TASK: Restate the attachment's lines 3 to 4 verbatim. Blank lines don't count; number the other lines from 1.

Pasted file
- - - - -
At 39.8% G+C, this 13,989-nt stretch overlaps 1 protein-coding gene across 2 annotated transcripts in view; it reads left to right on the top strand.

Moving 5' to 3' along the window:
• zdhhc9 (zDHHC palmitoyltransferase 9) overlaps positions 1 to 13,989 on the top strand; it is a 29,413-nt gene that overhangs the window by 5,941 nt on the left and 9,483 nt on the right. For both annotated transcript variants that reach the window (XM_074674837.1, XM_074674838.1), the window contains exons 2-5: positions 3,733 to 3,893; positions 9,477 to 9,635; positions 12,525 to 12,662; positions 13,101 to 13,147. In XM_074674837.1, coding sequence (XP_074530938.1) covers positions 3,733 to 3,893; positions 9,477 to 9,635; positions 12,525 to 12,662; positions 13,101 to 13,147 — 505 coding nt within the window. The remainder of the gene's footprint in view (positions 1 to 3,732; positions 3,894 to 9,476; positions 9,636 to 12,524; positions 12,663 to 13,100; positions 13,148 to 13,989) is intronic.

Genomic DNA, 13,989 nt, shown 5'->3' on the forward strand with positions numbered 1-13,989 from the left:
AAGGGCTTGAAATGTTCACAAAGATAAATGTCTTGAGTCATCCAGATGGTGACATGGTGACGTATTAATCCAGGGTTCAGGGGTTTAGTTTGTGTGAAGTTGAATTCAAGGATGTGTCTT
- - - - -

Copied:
• zdhhc9 (zDHHC palmitoyltransferase 9) overlaps positions 1 to 13,989 on the top strand; it is a 29,413-nt gene that overhangs the window by 5,941 nt on the left and 9,483 nt on the right. For both annotated transcript variants that reach the window (XM_074674837.1, XM_074674838.1), the window contains exons 2-5: positions 3,733 to 3,893; positions 9,477 to 9,635; positions 12,525 to 12,662; positions 13,101 to 13,147. In XM_074674837.1, coding sequence (XP_074530938.1) covers positions 3,733 to 3,893; positions 9,477 to 9,635; positions 12,525 to 12,662; positions 13,101 to 13,147 — 505 coding nt within the window. The remainder of the gene's footprint in view (positions 1 to 3,732; positions 3,894 to 9,476; positions 9,636 to 12,524; positions 12,663 to 13,100; positions 13,148 to 13,989) is intronic.

Genomic DNA, 13,989 nt, shown 5'->3' on the forward strand with positions numbered 1-13,989 from the left: